The State Department hoped the building of satellite monitoring stations might soften tempers between the US and Russia, which have flared in the wake of asylum for Edward Snowden and arguments over Syrian politcs. Congressional Republicans, the Pentagon and the CIA, on the other hand, had different ideas, suggesting that US-based stations built to support Global Navigation Satellite System (GLONASS) - the Russian equivalent to GPS - could help the country's spying efforts. And now language included in a defense bill signed by President Obama late last week likely marks the end of the project - for now, at least.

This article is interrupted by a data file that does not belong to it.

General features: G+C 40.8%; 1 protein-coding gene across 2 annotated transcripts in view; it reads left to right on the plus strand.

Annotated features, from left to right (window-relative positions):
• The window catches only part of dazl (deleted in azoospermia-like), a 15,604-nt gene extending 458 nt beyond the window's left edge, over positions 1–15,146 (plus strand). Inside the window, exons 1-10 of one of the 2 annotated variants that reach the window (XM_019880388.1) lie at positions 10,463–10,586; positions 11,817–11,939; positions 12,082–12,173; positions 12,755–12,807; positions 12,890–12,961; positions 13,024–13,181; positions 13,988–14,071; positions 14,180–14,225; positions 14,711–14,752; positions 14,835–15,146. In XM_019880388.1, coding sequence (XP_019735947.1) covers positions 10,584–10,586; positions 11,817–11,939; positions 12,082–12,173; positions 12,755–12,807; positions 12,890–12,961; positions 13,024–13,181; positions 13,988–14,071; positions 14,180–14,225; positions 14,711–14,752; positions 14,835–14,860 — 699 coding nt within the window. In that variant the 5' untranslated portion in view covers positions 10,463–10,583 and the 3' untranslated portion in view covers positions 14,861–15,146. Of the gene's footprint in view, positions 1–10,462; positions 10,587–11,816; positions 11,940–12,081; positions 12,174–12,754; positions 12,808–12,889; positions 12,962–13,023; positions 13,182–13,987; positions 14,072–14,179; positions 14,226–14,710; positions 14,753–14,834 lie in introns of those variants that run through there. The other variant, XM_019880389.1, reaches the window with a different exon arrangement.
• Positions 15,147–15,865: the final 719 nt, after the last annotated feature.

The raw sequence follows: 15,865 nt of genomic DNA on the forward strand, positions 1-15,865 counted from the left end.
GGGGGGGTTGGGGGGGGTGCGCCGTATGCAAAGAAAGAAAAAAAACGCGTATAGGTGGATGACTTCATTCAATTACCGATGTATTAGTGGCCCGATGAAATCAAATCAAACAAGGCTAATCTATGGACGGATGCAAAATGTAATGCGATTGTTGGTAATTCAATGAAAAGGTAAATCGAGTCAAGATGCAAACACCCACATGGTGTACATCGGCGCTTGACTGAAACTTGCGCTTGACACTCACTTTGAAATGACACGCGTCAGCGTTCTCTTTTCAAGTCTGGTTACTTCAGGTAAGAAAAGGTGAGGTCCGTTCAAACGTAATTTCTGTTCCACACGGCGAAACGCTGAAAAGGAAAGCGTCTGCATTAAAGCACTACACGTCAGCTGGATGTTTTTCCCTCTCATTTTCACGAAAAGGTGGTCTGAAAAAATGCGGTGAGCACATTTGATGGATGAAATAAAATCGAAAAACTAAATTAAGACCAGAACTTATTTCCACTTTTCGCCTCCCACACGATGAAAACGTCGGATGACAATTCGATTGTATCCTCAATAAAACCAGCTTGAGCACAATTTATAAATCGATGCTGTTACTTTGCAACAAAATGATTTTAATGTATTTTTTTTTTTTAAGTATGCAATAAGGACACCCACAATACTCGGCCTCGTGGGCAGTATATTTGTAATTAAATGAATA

An anonymous Republican aide told The New York Times that, "the idea was to make it next to impossible, if not impossible, to do this," essentially removing the State Department from the process as, "they were the ones who caused all the trouble in the first place." The plan, intended to improve GLONASS's accuracy, would require the director of national intelligence and the secretary of defense to assure Congress that the stations wouldn't be used to spy on the US to get the green light.

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Defense bill makes US-based Russian satellite monitoring stations 'next to impossible' due to spying fears